It might sound odd at first to suggest re-thinking the practice of tickling. Kids laugh when you tickle, right, so they must like it? Not necessarily. There is an element of losing control over your response in tickling that we don’t consider; possibly because it is such a tradition. I wholeheartedly advocate for examining the tradition of tickling (and the feelings that come up in response to questioning it!). This podcast is a great way to start. Podcast on tickling
Join Grace Fleming and me for this 3 part Facebook Lives series focused on babies. We will talk about some tools to help you to stay present and respond to your babies tears, how playful interactions can help your baby, and give you a tool to help ease separation anxiety.
After the event, the recordings of the videos can be found on the Hand in Hand Parenting Facebook page or Hand in Hand Parenting’s Youtube channel the following day.
I’d also love to receive topics or questions in advance- comment here!
8-8:30 PM central on Hand in Hand Parenting’s Facebook page
May 15 – Responding to Your Baby’s Tears
May 22 – Playful Interaction with Your Baby
May 29 – A Tool for Easing Separation Anxiety
Please join me on March 25 to talk about some very concrete ways to parent for empathy. In this 2 hour class, we’ll talk about what’s going on when our little ones melt down, and how to get back on track. Behavior is information and when we are able to take care of our own emotional wellbeing, we can see what’s going on behind the behavior. In this supportive class, we’ll try out some tools for listening and responding to big feelings. You’ll leave with more support for the hard and incredibly important work of parenting.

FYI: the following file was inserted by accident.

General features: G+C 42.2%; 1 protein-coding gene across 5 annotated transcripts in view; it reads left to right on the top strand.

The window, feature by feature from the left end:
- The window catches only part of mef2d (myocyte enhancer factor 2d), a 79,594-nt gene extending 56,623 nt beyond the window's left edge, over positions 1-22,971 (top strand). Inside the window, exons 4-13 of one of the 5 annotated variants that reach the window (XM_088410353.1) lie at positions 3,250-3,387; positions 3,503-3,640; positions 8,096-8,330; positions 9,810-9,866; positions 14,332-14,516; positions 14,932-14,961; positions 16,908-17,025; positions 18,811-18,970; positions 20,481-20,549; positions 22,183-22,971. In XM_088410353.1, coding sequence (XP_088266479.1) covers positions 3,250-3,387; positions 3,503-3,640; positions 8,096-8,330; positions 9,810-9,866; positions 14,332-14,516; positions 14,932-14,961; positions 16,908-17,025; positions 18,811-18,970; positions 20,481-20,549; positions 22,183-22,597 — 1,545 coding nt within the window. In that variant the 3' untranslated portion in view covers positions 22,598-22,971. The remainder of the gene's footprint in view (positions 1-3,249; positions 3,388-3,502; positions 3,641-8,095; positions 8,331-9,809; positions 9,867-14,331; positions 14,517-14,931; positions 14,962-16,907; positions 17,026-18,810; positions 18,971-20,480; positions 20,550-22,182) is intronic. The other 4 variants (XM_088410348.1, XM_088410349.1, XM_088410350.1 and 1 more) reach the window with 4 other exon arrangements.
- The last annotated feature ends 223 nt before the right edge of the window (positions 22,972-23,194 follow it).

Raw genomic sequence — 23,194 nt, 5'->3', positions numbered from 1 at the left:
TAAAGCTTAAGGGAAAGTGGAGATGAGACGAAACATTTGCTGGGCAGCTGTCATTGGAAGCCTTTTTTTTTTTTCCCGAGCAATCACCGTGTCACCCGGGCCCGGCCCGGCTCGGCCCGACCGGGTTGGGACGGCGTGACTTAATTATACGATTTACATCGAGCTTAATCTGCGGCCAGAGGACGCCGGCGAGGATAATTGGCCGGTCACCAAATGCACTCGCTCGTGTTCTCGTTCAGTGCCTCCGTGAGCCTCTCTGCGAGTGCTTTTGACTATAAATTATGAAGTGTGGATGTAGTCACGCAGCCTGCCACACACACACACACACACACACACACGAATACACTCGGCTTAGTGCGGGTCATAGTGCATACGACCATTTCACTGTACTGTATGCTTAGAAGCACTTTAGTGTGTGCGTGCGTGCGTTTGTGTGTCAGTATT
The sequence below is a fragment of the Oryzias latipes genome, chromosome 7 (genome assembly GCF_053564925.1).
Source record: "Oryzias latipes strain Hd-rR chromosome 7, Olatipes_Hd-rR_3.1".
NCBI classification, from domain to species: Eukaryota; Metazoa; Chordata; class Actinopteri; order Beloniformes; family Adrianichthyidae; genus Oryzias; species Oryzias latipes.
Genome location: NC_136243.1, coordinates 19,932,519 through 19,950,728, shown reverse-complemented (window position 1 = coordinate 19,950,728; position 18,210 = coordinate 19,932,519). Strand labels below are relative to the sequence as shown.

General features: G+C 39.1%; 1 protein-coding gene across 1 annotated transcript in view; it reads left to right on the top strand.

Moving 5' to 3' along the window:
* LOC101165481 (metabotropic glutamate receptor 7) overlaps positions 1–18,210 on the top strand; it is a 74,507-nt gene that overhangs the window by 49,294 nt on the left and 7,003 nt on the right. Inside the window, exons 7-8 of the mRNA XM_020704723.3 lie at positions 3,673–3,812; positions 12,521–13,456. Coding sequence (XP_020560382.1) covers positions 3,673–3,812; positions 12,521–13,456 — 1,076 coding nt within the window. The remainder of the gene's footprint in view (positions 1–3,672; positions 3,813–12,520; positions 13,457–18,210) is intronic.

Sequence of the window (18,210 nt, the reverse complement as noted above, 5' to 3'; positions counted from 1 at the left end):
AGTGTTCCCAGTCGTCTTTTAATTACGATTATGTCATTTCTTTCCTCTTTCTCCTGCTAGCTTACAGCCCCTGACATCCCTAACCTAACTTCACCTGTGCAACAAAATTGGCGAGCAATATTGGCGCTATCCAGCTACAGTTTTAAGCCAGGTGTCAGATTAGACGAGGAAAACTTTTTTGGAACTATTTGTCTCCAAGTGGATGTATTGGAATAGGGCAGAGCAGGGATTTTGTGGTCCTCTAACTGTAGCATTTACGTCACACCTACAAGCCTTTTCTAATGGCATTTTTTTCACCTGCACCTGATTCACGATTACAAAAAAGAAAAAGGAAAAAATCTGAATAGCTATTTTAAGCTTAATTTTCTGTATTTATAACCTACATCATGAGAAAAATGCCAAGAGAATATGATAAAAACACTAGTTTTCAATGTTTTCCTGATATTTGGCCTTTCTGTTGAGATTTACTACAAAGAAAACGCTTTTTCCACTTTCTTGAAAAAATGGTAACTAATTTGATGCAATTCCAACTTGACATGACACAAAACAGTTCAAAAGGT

Laura Minnigerode is a certified Hand in Hand Parenting instructor, and parent of 3 teenagers. This class introduces the powerful Parenting by Connection tools: connected approaches that make parenting feel easier.
Tickets are $35 per person, couple/$50. Babies are welcome! Please contact me if you have questions, I would love to talk!
Sun, March 25, 2018
3:00 PM – 5:00 PM
2001 Justin Lane
Austin, TX 78757
I have some camps coming up in South Austin, where kids can learn in nature and have fun with cooking. Please contact me for more information!
Austin Forest Wonderschool warmly invites families with children 2.5-8 years old to our drop-in forest play day. Our forest school environment will be a special place to learn and explore the world!
We would love to have you come to play as long as works for you and your little one, and learn more about the program.
Learning with nature / Special Time class at Toybrary
Explore and play in nature, in the garden of Toybrary! This is a parent-child event that will incorporate connected learning ideas. Bring your little one to play with complex and interesting materials, build and explore. Each class provides next steps to support you for more learning with nature on your own. Ages 1-3.
Friday mornings, 10:30-11:30, beginning Feb. 2, at Toybrary Austin
(event link coming soon)
Join me ONLINE for a life changing book group with the book Parenting from the Inside Out, by Daniel Siegel and Mary Hartzell. What I love about this book: it really effectively explores the ‘extent to which our childhood experiences impact the way we parent’: that phrasing is directly from the publisher’s description of the book. I also add that our childhood experience impacts most other aspects of ALL of our relationships. Drawing upon surprising and under-discussed findings in neurobiology, this book explains how interpersonal relationships directly impact our brain. In the group, we will use the book’s step-by-step approach as a guide. In the process, we will develop a comfort with our own life stories with the goal of helping us ‘raise compassionate and resilient children’. This group meets online for 4 Sunday afternoons, with the possibility of adding a 5th meeting.